• The world’s largest borrowers in the international bond markets rate the products and services offered by the biggest deal arrangers.
  • European bank rehabilitation is at risk as funding markets are dislocated by the sovereign debt crisis. Will governments be forced to underwrite their lending again? And what does it mean for companies when the global economy is showing signs of recovery and default rates are falling? Hamish Risk reports.
  • The insurance industry needs to consolidate as regulatory pressures build and margins shrink. Yet last year M&A activity in the sector was at a record low. The beginning of 2010 looked promising, but if the Prudential/AIA deal does not succeed, will it signal to the market that it’s still not time? Helen Avery reports.
  • Despite dropping in several of the regional rankings, AIU, now Chartis Insurance, ranked as the best insurer globally for the third year running in Euromoney’s insurance survey. The majority of last year’s top 10 global insurers remained in the top 10; the exception was Mapfre, which was ousted by Australia-headquartered QBE. Within the top 10, Axa made the most progress this year, jumping from seventh in 2009 to second in 2010.
  • The Brazilian investment bank has hired some big-name bankers, many from UBS, and wants to develop business linking Latin America with European and Asian investors and corporates. Can its fruitful partnership structure survive if it undertakes an IPO? Chloe Hayward reports.
  • Financial inflows have failed to transform the country into a dynamic, growth economy. However, its present crisis, which the government seems determined to solve, might be an opportunity to put in place reforms. Jeff Lewis reports.
  • Investment banking heads are confident that they can turn a government-sponsored trading boom into an enduring customer-based cash machine. Regulatory reform and renewed volatility threaten revenues, but the leaders think they have created a moat around their core earnings. Jon Macaskill reports.
  • The regulatory bombshell of Basle III has resulted in an almost complete halt to hybrid tier 1 issuance. Banks now need to decide whether they can afford to wait on the sidelines or whether they should issue and let the regulatory chips fall where they may. Louise Bowman reports.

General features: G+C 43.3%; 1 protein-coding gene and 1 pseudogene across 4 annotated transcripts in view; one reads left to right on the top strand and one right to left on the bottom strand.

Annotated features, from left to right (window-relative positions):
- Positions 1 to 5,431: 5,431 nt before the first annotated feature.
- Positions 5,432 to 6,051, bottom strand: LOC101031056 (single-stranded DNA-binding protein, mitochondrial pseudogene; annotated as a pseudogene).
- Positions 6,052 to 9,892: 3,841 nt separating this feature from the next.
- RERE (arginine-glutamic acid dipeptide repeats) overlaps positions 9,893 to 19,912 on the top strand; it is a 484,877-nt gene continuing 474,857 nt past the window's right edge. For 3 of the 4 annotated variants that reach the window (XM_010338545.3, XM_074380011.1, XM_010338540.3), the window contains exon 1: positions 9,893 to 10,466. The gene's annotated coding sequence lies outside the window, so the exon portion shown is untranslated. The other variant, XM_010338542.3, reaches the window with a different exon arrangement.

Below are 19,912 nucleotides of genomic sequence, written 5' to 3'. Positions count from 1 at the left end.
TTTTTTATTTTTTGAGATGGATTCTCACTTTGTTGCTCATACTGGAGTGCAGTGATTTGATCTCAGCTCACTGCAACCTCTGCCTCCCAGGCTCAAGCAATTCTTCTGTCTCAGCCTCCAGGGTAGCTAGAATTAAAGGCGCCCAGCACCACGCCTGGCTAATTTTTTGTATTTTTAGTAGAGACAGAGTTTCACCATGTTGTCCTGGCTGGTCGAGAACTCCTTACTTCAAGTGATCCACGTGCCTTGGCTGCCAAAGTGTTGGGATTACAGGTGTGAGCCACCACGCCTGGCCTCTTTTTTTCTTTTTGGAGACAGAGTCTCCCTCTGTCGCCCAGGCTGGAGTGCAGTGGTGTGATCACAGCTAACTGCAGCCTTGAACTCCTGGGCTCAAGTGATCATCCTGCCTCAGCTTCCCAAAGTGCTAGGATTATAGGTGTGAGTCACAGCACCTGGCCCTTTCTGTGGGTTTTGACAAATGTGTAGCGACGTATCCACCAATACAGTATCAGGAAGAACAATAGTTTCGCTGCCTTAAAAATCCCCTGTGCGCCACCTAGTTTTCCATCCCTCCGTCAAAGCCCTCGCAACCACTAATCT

• The turbulent markets of the past two years have provided a unique challenge to debt issuers that can never be closed out of the market. Clive Horwood asked four of the world’s leading borrowing officials how they have maintained access throughout the crisis. From cooperative bonds to building their own banks, the best issuers continue to innovate.
  • Transaction banks face the double threat of falling cash balances at financial institutions and a changing regulatory environment. Laurence Neville reports on their efforts to keep ahead of the game.
  • The nightmare of being held against his will is finally over for David Proctor, the former chief executive of Al-Khaliji Bank. Reunited with his family, he can finally reveal the extent of his ordeal, and issues a stark warning to other finance professionals looking to do business in Qatar. Eric Ellis, the reporter who broke news of his plight, spoke to Proctor in Singapore.
  • After weathering the financial crisis better than most of its rivals, the bank is adopting an aggressive strategy in Asia. It has spent heavily and hired top talent, but getting the new generation to gel with the old won’t be easy. Lawrence White spoke to the heads of the main businesses.
  • The German chancellor’s short-selling ban had no impact other than to increase speculation about the future of the eurozone.
  • For the briefest of moments the news of European Union plans to bail out eurozone members that could not meet their debt obligations brought a sense of calm to the market.
  • The EU’s single-currency system is under great stress but will not reach breaking point so long as Germany wants it to survive.
  • The attack of the machines or flash crash in US stocks on May 6 highlighted serious problems in the one corner of the markets that is supposedly an oasis of liquidity and transparency. This does not augur well for plans by regulators to push fixed-income markets such as credit towards electronic trading and settlement.
  • The euro will survive. But the self-preservation instinct of its architects must mean the defenestration of Greece.
  • Exchanges might prove temporary fixes rather than permanent solutions.
  • As electronic trading is dragged blinking into the sunlight, more careful name choices for platforms and systems might be a good idea, if only from a public relations standpoint.